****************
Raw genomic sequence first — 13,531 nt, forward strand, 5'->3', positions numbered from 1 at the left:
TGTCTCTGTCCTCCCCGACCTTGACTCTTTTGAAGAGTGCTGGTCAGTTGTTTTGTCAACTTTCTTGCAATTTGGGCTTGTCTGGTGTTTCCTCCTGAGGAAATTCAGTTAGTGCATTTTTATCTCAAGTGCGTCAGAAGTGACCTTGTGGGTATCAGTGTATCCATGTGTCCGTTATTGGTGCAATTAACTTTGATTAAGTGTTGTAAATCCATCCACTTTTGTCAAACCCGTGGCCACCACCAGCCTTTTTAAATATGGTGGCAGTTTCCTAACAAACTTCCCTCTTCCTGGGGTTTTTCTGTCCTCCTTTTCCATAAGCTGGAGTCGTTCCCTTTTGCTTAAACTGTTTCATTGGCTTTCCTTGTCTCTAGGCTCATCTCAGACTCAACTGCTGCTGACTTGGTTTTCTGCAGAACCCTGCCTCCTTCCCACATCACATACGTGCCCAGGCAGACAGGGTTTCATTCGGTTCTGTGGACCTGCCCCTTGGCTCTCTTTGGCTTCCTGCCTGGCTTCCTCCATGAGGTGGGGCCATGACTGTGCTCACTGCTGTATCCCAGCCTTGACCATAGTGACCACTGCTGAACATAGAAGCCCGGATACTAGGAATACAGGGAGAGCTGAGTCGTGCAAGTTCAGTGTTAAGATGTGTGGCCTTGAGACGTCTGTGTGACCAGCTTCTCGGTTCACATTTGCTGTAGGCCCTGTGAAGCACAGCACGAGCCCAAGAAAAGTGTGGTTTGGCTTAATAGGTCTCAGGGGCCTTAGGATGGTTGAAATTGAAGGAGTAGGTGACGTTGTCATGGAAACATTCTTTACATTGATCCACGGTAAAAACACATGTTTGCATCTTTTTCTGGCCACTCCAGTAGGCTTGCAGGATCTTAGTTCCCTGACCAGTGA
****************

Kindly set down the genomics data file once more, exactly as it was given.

Raw genomic sequence first — 13,531 nt, forward strand, 5'->3', positions numbered from 1 at the left:
TGTCTCTGTCCTCCCCGACCTTGACTCTTTTGAAGAGTGCTGGTCAGTTGTTTTGTCAACTTTCTTGCAATTTGGGCTTGTCTGGTGTTTCCTCCTGAGGAAATTCAGTTAGTGCATTTTTATCTCAAGTGCGTCAGAAGTGACCTTGTGGGTATCAGTGTATCCATGTGTCCGTTATTGGTGCAATTAACTTTGATTAAGTGTTGTAAATCCATCCACTTTTGTCAAACCCGTGGCCACCACCAGCCTTTTTAAATATGGTGGCAGTTTCCTAACAAACTTCCCTCTTCCTGGGGTTTTTCTGTCCTCCTTTTCCATAAGCTGGAGTCGTTCCCTTTTGCTTAAACTGTTTCATTGGCTTTCCTTGTCTCTAGGCTCATCTCAGACTCAACTGCTGCTGACTTGGTTTTCTGCAGAACCCTGCCTCCTTCCCACATCACATACGTGCCCAGGCAGACAGGGTTTCATTCGGTTCTGTGGACCTGCCCCTTGGCTCTCTTTGGCTTCCTGCCTGGCTTCCTCCATGAGGTGGGGCCATGACTGTGCTCACTGCTGTATCCCAGCCTTGACCATAGTGACCACTGCTGAACATAGAAGCCCGGATACTAGGAATACAGGGAGAGCTGAGTCGTGCAAGTTCAGTGTTAAGATGTGTGGCCTTGAGACGTCTGTGTGACCAGCTTCTCGGTTCACATTTGCTGTAGGCCCTGTGAAGCACAGCACGAGCCCAAGAAAAGTGTGGTTTGGCTTAATAGGTCTCAGGGGCCTTAGGATGGTTGAAATTGAAGGAGTAGGTGACGTTGTCATGGAAACATTCTTTACATTGATCCACGGTAAAAACACATGTTTGCATCTTTTTCTGGCCACTCCAGTAGGCTTGCAGGATCTTAGTTCCCTGACCAGTGA